for example, Cantonese, spoken by southern China:

(粵語 or 廣東話) is mainly spoken in Guangdong (where Guangzhou/Canton is the capital) and Guangxi provinces and most of the overseas Chinese communities in Australia, Europe, North America and other parts of the world.
to make things worse, Cantonese has nine tones, and Mandarin four

so how to use a typewriter? you might use Pinyin or the Wubi method.

I suspect that despite the emphasis on Mandarin, the tonal problems and lack of an alphabet will prevent Mandarin from becoming a universal language...perhaps Chinglish will be the ultimate dialect a thousand years from now..

She found it

Student finds universe's missing mass

Agence France-Presse

missing baryons

Stars and galaxies account for just 10% of the 'normal' matter (as opposed to dark matter or dark energy) of the universe. The remainder is predicted to exist as intergalactic filaments which the current study confirms accounts for the "missing mass".

Credit: NASA

SYDNEY: A 22-year-old Australian university student has solved a problem which has puzzled astrophysicists for decades, discovering part of the so-called 'missing mass' of the universe during her summer break.

Undergraduate student Amelia Fraser-McKelvie made the breakthrough during a holiday internship with a team at Monash University in Melbourne, locating the mystery material within vast structures in the intergalactic medium called filaments.

Friday, May 27, 2011

The Search for Jason

originally on the BBC, this is Michael Wood's program searching for the historical roots of Jason and the Argonauts.

Global warming

Professor Brian Fagan on climate change in the past...he has just published a book about this. I haven't listened to this, but have heard his discussions on cultural changes at the end of the ice age etc.

more videos on the subject at UCTV.

Stuff below the fold

Before there was Dunkirk, there was Xenophon and the ten thousand (Librivox link)
when given the choice of surrender or die, they chose "none of the above" and walked home.

Podcast about this episode and his other writings at the BBC.

they also have one on Custer and a few other recent ones HERE.


Interesting discussion on what to do about Somalia, with it's corrupt government, murderous gangs and pirates.

Note the part about China...


Did Braveheart have women in his army? Or Is this the skull of "Black Agnes"?

They are doing excavations on Stirling Castle and other areas in Scotland,and dug up a bunch of skeletons that date to the Scots war of indepence, including one woman...
actually, the skeleton suggests a hard working woman, so probably a commoner, but the Black Agnes story can be found HERE.

Another site, with photo.

She makes a stir in tower and trench,
That brawling, boisterous, Scottish wench;
Came I early, came I late.
I found Agnes at the gate.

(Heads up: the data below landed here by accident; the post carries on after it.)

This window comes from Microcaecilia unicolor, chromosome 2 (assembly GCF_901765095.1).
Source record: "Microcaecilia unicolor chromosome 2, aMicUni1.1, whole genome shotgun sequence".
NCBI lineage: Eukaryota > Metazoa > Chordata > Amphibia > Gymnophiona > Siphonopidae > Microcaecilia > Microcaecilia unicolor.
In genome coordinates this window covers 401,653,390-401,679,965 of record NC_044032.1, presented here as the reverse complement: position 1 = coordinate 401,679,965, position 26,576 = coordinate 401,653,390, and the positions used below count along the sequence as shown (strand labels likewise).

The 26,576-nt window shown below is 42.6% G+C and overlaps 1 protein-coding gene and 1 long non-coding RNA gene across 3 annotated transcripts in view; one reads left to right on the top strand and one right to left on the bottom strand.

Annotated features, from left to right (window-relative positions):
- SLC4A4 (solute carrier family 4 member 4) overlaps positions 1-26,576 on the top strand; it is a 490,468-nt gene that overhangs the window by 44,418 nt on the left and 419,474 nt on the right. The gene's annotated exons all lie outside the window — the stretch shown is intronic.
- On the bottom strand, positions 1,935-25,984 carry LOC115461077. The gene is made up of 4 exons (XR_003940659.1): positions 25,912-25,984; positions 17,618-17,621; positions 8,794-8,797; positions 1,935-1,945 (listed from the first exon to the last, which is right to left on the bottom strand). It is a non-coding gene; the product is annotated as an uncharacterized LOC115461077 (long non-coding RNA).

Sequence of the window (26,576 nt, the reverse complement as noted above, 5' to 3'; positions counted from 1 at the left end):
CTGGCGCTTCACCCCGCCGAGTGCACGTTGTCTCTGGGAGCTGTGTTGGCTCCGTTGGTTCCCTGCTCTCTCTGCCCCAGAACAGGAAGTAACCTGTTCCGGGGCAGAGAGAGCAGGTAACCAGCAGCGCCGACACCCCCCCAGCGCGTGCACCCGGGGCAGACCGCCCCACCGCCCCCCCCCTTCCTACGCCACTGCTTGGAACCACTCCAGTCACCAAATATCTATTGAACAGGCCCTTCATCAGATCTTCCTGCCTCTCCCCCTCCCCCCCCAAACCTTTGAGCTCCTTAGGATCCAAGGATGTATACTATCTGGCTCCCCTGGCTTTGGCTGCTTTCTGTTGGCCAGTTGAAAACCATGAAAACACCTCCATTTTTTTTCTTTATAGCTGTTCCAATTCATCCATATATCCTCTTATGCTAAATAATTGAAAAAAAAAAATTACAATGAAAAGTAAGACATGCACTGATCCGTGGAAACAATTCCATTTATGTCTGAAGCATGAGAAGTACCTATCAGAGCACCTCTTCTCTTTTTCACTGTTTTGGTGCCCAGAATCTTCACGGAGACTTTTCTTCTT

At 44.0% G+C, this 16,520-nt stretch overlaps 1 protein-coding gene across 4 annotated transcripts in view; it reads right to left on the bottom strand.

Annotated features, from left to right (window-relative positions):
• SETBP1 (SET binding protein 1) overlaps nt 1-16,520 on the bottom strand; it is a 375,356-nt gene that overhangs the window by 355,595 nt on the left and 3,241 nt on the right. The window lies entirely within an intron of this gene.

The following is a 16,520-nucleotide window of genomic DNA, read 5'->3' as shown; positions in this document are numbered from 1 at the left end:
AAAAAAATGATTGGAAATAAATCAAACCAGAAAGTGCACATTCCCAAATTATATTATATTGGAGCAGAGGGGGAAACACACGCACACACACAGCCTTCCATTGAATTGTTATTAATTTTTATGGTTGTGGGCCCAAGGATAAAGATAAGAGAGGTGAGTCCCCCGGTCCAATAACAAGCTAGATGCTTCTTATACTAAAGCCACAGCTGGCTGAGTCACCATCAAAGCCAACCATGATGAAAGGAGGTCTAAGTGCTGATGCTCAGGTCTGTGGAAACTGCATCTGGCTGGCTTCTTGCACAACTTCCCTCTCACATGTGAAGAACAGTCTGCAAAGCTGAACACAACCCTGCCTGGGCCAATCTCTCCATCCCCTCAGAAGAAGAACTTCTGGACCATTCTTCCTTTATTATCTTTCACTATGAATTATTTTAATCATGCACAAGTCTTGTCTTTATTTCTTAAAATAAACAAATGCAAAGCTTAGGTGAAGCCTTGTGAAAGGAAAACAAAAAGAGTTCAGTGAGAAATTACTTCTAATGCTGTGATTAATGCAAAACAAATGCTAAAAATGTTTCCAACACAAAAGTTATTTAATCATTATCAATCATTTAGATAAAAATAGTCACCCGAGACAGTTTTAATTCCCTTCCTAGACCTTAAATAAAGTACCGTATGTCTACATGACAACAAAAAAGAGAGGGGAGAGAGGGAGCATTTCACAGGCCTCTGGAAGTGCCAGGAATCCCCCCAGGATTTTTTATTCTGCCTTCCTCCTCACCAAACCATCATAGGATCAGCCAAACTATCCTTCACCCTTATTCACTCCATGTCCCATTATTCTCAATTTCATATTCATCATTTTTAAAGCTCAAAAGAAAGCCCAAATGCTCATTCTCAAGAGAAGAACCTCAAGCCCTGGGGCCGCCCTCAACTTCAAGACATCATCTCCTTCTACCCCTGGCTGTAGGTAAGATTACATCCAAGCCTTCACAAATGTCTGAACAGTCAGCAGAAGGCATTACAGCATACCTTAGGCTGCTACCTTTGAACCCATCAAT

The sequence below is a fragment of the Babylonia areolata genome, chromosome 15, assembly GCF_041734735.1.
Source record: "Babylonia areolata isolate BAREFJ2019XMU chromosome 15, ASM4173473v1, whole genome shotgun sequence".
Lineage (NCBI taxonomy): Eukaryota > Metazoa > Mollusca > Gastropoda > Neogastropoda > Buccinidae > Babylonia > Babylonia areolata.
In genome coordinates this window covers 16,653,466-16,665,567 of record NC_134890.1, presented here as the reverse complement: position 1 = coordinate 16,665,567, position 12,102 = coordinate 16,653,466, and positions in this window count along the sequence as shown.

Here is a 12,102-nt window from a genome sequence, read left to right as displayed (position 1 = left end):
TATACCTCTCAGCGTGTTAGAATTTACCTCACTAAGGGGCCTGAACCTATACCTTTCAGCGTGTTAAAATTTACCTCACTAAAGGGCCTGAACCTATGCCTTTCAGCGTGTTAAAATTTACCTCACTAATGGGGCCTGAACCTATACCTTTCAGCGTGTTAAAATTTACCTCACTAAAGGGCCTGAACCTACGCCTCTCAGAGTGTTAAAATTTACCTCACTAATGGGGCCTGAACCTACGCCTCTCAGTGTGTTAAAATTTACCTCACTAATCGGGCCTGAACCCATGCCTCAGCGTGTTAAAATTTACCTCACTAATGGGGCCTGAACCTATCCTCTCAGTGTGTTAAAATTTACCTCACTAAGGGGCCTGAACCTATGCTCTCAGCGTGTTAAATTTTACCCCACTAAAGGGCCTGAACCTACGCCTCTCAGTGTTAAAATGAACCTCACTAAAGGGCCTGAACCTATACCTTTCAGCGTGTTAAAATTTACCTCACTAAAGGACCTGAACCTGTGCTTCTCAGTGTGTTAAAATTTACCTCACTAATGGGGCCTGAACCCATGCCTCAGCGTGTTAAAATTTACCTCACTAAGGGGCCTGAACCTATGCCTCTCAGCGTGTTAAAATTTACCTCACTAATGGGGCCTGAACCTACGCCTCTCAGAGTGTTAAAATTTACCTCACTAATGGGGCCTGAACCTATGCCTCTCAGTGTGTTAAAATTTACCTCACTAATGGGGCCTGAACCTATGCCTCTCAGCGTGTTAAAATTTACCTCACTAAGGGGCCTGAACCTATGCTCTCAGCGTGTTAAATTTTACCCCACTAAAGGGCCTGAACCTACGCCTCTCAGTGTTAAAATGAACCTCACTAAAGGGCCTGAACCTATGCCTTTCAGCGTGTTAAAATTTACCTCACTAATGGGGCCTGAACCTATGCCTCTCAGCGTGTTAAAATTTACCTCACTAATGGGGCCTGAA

here, we have two love birds which resemble the American parakeet but are larger and you have to buy them in pairs.

The British term for parakeets is "Budgie", but I didn't know that there was a type of Budgie that was native to Australia.

And then we have Budgie smuggling...

this post
explains where that slang term came from...

Headline below the fold

"what me worry?" headline of the day:
MiniBlack holes zap earth all the time...

there's a minor war going on between Thailand and Cambodia, killing 18 and displacing 80 thousand...
The Philippines offers to mediate.

Mayor Lim is trying to stop "piracy" in Manila...I think they are referring to counterfiet goods and cd's/DVD's...
Guess they'll have to travel to Quezon City to get the latest films on DVD...

FilAm Moro graduates from West Point...patriotic but also proud of the fighting spirit of his ancestors.


Gateway Pundit
notes 232 people still missing in Joplin, half of whom are seniors.

"Shelter" in hospitals/nursing homes/clinics usually mean getting to the inner corrider...and if you are bedridden you might not get all the patients moved in time...

The "Time" factor is also a problem if you are in a car. A tornado will pick up the car and toss it, killing you. But in the flat midwest, the nearest "shelter" might be a drainage ditch...the article notes one kid killed in the parking lot of a store (he didn't manage to get inside quick enough). The elderly similarly might just try to shelter in their houses, since there was no time to get to a shelter.

Yes, I remember one time when the neighbors had to help me hurry Lolo to the neighbor's shelter (across a flooded street in the hail and rain)...he got into the shelter 30 seconds before the sky turned green, and the noise got worse and we shut the door...then everything went quiet. Luckily it was a "small" tornado, hitting nearby in the fields north of town, but missing us by half a mile.

Lolo insisted our brick house would be enough shelter, but of course it wouldn't be if it was a larger tornado...

These tornadoes are not rare in the midwest. You mainly hear of them when they hit cities


ABC NEWS reports

You've probably heard of shrimp on the barbie, but what about shrimp on a treadmill?

The National Science Foundation has, and it spent $500,000 of taxpayer money researching it. It's not entirely clear what this research hoped to establish.

So here's your tax dollars at work:

Family News

Typhoon Chedeng has veered west of the Philippines, meaning no direct hit on Luzon, and is heading for Japan.

Right now, it's overcast and drizzling, but no heavy rain since last night's thunderstorm.

The good news: The puppies are eating.

The bad news: They now can climb out of their box and wander all over, leaving "gifts" behind them...